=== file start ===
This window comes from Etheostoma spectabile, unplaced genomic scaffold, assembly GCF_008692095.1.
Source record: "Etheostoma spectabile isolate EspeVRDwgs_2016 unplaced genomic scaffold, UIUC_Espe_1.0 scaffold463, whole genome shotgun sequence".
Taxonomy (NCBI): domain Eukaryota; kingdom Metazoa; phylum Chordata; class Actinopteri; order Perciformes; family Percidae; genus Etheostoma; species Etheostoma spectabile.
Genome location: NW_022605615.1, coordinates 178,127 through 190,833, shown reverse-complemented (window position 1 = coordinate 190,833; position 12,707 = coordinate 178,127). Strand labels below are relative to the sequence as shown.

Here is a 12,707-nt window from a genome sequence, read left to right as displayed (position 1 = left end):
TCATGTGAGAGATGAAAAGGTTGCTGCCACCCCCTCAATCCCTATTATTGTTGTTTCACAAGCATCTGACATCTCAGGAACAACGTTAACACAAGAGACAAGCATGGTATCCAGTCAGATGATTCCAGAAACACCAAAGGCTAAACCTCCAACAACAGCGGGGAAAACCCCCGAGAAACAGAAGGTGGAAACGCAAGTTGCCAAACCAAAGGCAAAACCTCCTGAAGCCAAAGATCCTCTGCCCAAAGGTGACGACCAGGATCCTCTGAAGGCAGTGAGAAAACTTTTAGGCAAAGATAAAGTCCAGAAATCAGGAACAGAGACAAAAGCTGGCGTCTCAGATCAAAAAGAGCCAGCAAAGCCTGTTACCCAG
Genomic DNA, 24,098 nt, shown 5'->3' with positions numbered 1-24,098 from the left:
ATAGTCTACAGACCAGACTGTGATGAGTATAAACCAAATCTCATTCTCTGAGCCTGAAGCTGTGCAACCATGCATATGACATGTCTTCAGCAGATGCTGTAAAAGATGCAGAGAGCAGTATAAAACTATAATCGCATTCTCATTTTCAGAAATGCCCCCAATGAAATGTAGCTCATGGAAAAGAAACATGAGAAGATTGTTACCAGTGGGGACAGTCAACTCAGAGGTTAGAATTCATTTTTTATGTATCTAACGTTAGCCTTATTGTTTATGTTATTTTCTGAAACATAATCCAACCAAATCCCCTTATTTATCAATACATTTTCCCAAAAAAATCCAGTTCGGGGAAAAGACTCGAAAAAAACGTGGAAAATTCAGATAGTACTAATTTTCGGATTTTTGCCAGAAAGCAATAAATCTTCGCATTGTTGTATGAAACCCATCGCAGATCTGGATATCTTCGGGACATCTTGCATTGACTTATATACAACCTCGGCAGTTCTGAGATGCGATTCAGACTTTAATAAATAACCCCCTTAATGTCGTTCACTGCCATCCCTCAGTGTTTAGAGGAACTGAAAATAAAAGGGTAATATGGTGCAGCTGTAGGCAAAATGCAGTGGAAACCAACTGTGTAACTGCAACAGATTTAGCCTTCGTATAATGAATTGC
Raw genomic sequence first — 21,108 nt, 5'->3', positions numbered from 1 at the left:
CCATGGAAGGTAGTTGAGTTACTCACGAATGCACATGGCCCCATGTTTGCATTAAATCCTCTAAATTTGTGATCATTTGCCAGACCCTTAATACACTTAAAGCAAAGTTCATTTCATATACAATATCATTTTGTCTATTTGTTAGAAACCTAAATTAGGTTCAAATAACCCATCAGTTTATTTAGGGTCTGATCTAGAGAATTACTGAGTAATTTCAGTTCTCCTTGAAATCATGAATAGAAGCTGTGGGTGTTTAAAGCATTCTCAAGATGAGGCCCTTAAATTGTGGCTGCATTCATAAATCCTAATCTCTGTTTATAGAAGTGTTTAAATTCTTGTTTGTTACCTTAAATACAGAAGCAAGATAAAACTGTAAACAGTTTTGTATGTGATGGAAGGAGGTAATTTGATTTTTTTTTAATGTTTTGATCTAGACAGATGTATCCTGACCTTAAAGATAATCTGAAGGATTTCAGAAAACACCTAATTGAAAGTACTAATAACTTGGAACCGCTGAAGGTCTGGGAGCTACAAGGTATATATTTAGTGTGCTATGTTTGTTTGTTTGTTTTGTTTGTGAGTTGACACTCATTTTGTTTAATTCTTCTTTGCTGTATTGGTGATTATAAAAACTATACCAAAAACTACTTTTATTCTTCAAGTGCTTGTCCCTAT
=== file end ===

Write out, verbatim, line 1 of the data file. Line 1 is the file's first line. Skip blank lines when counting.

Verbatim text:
This window comes from Etheostoma spectabile, unplaced genomic scaffold, assembly GCF_008692095.1.